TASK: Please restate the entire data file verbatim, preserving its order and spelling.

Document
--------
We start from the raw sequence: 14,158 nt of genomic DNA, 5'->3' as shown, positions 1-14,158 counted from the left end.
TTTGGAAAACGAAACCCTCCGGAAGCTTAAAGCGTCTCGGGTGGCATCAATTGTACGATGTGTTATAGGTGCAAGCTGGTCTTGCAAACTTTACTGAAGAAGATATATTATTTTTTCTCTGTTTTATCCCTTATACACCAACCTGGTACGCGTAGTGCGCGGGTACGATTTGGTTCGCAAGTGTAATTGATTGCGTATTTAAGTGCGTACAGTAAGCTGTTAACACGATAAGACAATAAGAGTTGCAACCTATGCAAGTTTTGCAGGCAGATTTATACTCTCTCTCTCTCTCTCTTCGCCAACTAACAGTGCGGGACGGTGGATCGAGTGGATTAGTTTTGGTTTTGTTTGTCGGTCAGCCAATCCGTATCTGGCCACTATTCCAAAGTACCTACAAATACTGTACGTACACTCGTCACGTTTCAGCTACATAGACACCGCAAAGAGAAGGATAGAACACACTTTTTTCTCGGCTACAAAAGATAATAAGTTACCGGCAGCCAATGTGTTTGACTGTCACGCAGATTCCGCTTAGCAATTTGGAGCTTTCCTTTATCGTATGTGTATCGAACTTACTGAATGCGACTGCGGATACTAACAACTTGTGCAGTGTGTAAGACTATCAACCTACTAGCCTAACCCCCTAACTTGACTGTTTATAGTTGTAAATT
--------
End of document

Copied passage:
We start from the raw sequence: 14,158 nt of genomic DNA, 5'->3' as shown, positions 1-14,158 counted from the left end.
TTTGGAAAACGAAACCCTCCGGAAGCTTAAAGCGTCTCGGGTGGCATCAATTGTACGATGTGTTATAGGTGCAAGCTGGTCTTGCAAACTTTACTGAAGAAGATATATTATTTTTTCTCTGTTTTATCCCTTATACACCAACCTGGTACGCGTAGTGCGCGGGTACGATTTGGTTCGCAAGTGTAATTGATTGCGTATTTAAGTGCGTACAGTAAGCTGTTAACACGATAAGACAATAAGAGTTGCAACCTATGCAAGTTTTGCAGGCAGATTTATACTCTCTCTCTCTCTCTCTTCGCCAACTAACAGTGCGGGACGGTGGATCGAGTGGATTAGTTTTGGTTTTGTTTGTCGGTCAGCCAATCCGTATCTGGCCACTATTCCAAAGTACCTACAAATACTGTACGTACACTCGTCACGTTTCAGCTACATAGACACCGCAAAGAGAAGGATAGAACACACTTTTTTCTCGGCTACAAAAGATAATAAGTTACCGGCAGCCAATGTGTTTGACTGTCACGCAGATTCCGCTTAGCAATTTGGAGCTTTCCTTTATCGTATGTGTATCGAACTTACTGAATGCGACTGCGGATACTAACAACTTGTGCAGTGTGTAAGACTATCAACCTACTAGCCTAACCCCCTAACTTGACTGTTTATAGTTGTAAATT